MOA settings at longranges

Discussion in 'Rifles, Bullets, Barrels & Ballistics' started by Methow Packer, Dec 10, 2013.

  1. Methow Packer

    Methow Packer Well-Known Member

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    I want to make sure I understand the ballistic turret adjustment. Example: I range my shot at 900 yards. Bullet drop is 177. inches. Do I divided the drop inches 177. by 9 to get the MOA to adjust the turret. Roughly 19.6 MOA? Thanks
    Ted
     
  2. BrentM

    BrentM Well-Known Member

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    Correct. Close enough. 19.67 or 19.7. So if I spotted and determined your shot was 177 low I would say come up 19.7 MOA. 1 MOA is not exactly 1" but it is close enough for most of us.
     

  3. NomadPilot

    NomadPilot Well-Known Member

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    Better method is not to use inches in the first place. Set the ballistic calculator units to MOA and dial that. No math required.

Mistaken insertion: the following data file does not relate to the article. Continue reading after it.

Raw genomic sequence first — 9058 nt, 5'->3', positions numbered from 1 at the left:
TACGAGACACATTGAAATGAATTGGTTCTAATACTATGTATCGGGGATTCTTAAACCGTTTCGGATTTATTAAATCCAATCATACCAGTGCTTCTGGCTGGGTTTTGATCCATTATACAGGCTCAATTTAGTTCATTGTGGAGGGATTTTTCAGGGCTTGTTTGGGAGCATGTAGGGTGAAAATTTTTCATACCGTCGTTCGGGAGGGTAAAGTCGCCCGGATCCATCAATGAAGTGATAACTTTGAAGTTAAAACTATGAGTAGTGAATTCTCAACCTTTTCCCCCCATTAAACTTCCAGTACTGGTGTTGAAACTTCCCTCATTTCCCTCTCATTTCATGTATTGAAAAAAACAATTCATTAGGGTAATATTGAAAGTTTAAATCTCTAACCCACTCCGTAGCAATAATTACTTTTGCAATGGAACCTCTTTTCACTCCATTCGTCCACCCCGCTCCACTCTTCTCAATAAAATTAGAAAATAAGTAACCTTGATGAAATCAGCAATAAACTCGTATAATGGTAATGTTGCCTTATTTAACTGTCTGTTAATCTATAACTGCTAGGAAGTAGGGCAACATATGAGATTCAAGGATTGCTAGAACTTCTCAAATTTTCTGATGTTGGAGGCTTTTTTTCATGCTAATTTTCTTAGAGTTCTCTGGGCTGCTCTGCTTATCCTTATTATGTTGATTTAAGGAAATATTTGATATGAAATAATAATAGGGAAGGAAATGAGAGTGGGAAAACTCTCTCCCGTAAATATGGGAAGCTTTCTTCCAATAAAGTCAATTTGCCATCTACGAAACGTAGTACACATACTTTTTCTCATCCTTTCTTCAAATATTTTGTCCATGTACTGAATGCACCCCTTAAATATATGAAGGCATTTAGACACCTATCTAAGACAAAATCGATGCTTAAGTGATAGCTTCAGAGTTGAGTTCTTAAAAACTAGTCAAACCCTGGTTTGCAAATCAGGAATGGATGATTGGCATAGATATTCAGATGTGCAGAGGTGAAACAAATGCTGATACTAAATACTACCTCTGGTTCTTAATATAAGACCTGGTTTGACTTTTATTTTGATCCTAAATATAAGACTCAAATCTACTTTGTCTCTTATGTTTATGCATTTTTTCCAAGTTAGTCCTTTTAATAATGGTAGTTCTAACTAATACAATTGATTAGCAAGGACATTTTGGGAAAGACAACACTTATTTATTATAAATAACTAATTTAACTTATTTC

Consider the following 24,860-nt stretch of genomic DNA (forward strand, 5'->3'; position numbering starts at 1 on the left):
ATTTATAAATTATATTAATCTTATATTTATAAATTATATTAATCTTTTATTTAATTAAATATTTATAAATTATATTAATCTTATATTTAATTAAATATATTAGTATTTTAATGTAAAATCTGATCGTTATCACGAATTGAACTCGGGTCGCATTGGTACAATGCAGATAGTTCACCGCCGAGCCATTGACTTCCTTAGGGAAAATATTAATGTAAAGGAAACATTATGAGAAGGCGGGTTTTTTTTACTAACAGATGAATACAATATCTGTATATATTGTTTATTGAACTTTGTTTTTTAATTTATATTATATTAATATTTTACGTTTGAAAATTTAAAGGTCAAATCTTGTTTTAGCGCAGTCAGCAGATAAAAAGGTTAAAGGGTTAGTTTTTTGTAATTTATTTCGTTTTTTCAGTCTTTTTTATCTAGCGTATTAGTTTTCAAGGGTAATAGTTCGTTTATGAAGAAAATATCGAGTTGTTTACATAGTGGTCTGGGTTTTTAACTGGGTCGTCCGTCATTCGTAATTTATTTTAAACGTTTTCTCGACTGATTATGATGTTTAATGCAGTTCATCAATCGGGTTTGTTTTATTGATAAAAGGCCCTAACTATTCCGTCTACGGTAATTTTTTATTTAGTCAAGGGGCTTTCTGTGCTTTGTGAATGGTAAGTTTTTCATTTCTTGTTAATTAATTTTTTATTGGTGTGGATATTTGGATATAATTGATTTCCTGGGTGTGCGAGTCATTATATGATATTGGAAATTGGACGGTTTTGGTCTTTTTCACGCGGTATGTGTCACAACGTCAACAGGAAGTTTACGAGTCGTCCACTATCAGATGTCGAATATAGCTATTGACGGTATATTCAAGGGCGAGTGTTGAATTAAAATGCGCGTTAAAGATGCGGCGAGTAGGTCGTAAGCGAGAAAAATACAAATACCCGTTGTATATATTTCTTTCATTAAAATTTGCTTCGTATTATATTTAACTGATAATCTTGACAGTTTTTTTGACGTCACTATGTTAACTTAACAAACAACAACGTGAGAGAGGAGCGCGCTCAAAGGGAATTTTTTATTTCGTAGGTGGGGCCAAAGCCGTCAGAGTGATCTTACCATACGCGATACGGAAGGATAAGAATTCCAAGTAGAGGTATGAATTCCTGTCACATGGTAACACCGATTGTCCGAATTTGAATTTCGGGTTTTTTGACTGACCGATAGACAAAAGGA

4. BrentM

    BrentM Well-Known Member

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    I think you missed his point. He was confirming drop to convert to MOA. He is working toward understanding the relationship. I beleive he has the correct understanding. To further his point, if I see an impact of his at 10 inches low at 1000 yards and told him that, he would adjust his turret 1 MOA up in elevation. I agree math is not fun in the field at times but sometimes have to use it. If he is 20 inches right at 800, someone is going to have to do the math to make the windage adjustment.
     
  5. JackinSD

    JackinSD Well-Known Member

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    I guess it depends on how rough you would like the adjustment to be. Using your rough numbers you would end up shooting about 7 1/2" high. It gets worse the farther out you go and better the closer you are. The actual adjustment is much closer to 18.75. IPHY you would correct.
     
  6. Methow Packer

    Methow Packer Well-Known Member

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    Thanks guys. I see all your points. Well put. No matter how you look at it, it's going to come down to some math at some point. Inches converted to MOA is an important bit of knowledge needed IMO
     
  7. BrentM

    BrentM Well-Known Member

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    1.047 is the actual number. That 1.047 inchs per MOA. 177/1.047 = 169.05 / 9 = 18.78

    Good point about the concise math. The bigger the number the bigger the error.

    You are still correct in general about the "idea" behind inches to MOA, but I agree with the other guys for sure and they make a very valid point.